Fencers seek next championship


After winning competitions at the Club Sports National Tournament last year, the UVM Fencing Club hopes to continue their success against opponents this season.

The unique and aggressive sport of fencing is an Olympic event that sets two sword-wielding participants against each other as they attempt to score points by landing touches on the other competitor.

Competitive fencing at UVM began as early as 1926, when the Cynic covered the club for the first time. Throughout recent years, UVM has struggled to fill their squads. However, this year the team anticipates a strong season after acquiring new fencers with previous experience in the sport.

Junior Jennifer Dunn is the UVM Fencing Club president, and has been fencing since she was a first-year. Dunn is excited about this year’s club due to increased recruiting. This year over 111 students signed up for the club.

While there are many participants who have little experience in fencing, Dunn ensures that much of practice time is dedicated to teaching the basic rules and etiquette of the sport. Every year, the club takes nearly 50 percent of first-year fencers to the Club Nationals.

UVM Gradate student Dave Harris has been fencing with the club for a year, and had been fencing for several years before he came to Vermont. “A lot of fencing is about how much you put into it,” Harris said. “Someone who comes in not knowing anything, can progress quite a bit even within a year’s span, and make a really valuable contribution to the team.”

While practicing, the club fences in the gym, on the courts or on the indoor track. The squad usually meets three times a week for two hours. Throughout the year, UVM travels to tournaments around New England, as well as hosting their own. This year the club will visit Tennessee to compete in the Club National Championship.

Senior Sylvia Sword had fenced before she entered UVM, and has placed at the Club National Tournament twice. Sword enjoys having a wide range of skills on the team because players are ranked both on skill and participation, which determines whether they will compete on the A, B or C strip. The rank of A is the highest level at which a fencer can comete.

There are three different weapons that the competitors use in their matches’. The foil, epee and sabre. Harris explains that with the foil and epee, the competitor must use the tip of the weapon to score points against his or her opponent, however when using the sabre, any strike to an opponent’s body will earn points.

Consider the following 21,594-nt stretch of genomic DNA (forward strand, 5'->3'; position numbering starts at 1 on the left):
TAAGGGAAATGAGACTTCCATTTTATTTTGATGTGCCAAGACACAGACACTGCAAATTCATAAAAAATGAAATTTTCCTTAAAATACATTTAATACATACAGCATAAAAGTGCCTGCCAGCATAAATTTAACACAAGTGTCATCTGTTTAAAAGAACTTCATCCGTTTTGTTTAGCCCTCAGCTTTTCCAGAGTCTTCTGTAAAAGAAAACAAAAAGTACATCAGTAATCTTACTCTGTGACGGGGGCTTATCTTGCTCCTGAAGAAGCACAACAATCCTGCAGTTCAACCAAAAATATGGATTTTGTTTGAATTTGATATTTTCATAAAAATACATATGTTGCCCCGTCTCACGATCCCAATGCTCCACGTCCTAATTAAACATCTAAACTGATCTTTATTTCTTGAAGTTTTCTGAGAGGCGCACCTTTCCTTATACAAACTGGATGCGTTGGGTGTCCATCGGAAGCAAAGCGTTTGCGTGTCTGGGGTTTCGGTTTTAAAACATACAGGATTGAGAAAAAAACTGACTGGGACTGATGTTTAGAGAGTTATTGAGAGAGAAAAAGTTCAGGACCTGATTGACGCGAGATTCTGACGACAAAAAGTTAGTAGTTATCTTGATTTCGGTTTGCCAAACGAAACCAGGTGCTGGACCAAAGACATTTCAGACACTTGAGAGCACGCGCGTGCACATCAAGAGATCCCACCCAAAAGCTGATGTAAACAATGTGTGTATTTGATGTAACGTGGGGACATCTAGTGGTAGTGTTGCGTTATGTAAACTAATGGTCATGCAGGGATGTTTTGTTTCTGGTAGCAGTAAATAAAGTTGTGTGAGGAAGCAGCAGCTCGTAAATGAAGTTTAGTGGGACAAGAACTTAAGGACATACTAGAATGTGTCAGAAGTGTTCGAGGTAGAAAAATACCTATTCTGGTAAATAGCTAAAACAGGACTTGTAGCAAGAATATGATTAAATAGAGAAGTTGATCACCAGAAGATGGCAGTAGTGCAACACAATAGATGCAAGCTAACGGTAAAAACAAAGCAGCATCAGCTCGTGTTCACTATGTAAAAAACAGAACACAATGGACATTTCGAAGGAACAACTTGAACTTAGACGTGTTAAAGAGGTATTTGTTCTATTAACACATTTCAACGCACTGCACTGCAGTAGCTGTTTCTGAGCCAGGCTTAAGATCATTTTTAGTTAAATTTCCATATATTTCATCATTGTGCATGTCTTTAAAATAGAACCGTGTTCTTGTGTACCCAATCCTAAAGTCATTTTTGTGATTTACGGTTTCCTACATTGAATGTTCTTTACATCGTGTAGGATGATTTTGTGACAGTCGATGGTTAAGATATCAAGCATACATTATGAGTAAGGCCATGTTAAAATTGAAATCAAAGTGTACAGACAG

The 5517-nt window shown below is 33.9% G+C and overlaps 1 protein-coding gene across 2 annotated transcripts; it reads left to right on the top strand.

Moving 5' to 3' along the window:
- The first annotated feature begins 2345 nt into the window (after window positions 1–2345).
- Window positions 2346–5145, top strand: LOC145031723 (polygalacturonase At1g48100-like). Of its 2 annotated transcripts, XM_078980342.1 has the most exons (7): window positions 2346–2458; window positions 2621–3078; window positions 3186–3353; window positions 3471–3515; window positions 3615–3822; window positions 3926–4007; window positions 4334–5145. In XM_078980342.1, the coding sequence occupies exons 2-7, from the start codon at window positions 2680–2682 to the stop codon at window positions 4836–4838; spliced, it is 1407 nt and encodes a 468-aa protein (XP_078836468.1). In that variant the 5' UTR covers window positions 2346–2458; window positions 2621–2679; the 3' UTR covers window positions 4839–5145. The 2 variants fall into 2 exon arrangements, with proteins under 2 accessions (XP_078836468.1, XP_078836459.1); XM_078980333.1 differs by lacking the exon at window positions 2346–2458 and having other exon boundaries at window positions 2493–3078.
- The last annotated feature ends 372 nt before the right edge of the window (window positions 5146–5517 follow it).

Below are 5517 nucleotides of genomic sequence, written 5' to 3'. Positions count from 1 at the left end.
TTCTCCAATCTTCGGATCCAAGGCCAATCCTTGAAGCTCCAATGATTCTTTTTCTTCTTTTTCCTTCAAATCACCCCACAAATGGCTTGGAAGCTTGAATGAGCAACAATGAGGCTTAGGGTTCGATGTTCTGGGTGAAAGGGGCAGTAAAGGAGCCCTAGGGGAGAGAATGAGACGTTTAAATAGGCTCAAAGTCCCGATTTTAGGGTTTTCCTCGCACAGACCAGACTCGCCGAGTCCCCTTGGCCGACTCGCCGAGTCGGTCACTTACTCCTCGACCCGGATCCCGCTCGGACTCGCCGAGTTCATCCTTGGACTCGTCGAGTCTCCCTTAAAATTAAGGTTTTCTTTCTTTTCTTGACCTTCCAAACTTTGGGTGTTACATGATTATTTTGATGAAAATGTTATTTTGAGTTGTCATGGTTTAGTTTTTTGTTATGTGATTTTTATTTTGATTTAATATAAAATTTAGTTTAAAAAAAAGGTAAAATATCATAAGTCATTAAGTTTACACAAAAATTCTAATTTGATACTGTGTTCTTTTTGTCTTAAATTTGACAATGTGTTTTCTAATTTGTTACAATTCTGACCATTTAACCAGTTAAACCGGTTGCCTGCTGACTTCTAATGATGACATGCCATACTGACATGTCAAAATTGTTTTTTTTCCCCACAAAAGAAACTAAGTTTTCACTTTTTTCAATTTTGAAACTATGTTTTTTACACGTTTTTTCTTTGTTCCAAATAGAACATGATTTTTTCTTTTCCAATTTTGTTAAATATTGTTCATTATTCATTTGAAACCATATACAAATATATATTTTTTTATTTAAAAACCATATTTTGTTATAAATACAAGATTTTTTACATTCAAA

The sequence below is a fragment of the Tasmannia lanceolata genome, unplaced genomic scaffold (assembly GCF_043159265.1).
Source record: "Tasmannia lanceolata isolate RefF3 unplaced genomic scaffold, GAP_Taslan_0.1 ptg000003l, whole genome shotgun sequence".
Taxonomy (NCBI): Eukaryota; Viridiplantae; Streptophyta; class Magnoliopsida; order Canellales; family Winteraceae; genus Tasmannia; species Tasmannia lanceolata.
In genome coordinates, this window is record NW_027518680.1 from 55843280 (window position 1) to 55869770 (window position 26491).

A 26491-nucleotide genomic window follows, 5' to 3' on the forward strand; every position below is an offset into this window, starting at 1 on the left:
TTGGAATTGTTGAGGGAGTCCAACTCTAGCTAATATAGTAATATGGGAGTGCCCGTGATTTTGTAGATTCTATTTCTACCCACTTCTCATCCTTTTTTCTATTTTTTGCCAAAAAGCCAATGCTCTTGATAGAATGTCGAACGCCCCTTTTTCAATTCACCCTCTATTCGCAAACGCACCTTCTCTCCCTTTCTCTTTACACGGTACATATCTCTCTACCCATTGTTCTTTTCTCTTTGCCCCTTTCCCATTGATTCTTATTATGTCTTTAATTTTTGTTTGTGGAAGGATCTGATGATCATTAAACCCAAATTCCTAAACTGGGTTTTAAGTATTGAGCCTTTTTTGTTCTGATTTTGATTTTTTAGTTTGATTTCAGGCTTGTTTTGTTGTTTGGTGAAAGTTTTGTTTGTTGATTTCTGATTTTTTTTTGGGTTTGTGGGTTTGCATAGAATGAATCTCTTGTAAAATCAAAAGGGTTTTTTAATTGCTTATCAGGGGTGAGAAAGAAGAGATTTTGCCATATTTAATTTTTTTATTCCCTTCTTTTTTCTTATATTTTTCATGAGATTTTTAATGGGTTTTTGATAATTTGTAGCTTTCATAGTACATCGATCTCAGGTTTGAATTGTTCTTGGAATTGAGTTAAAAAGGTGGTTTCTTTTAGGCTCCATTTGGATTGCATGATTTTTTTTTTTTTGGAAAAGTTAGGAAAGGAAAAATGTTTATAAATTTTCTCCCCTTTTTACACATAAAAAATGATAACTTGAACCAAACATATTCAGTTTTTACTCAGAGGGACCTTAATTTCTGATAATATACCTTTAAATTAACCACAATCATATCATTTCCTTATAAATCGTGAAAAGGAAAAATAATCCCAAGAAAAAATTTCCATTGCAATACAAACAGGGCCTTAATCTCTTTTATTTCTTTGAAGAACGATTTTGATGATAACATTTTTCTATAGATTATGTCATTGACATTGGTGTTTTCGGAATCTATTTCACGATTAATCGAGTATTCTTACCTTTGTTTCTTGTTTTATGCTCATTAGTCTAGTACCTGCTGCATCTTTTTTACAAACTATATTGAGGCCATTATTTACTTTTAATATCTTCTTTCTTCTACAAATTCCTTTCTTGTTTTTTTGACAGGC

The target area while fencing with a foil is the vest, which the competitor wears over their chest. When using the sabre, the participant must strike the opponent anywhere above the waist. However, when competing with the epee, a short lightweight blade, any strike landed on the opponent will receive points.

“Weapons are plugged into an electrical system, and when you make contact it completes a circuit,” Harris said. “With an epee, it is a button press. With a foil and sabre, it completes a circuit with a metal jacket that results in either one or two lights turning on.”

Dodging the weapons of the opponent, known as “parrying,” is an effective way to earn points while fencing. Harris explains that he normally scores points by simply diverting or parrying from his opponent.

Sophomore Fencing Club treasurer Zach Lavigne has been fencing since his first-year at UVM. Lavigne explains that because fencing involves unique weapons, special clothing is also required. Running or fencing shoes must be worn at all times to ensure good traction on the strip.

Socks and knickers are also needed to cover up the legs of the fencers. A thick jacket covers the chest and stomach area, while a screen mask covers the face and head. A glove is worn on the defending hand that holds the weapon. Although the participants are clothed from head to toe in protective equipment, Harris reminds us that bruises are often the result of strikes, which are often suffered during a match.

Sword has been on the epee squad since she was a first-year. Despite her victories during the Club Nationals, she enjoys the team atmosphere, and believes the team spirit is just as important as winning.

In the upcoming weeks, UVM will host the Fall Foliage Tournament. The Tournament is part of the USFA and Green Mountain division, which brings in competitors from all over Vermont to compete against the club.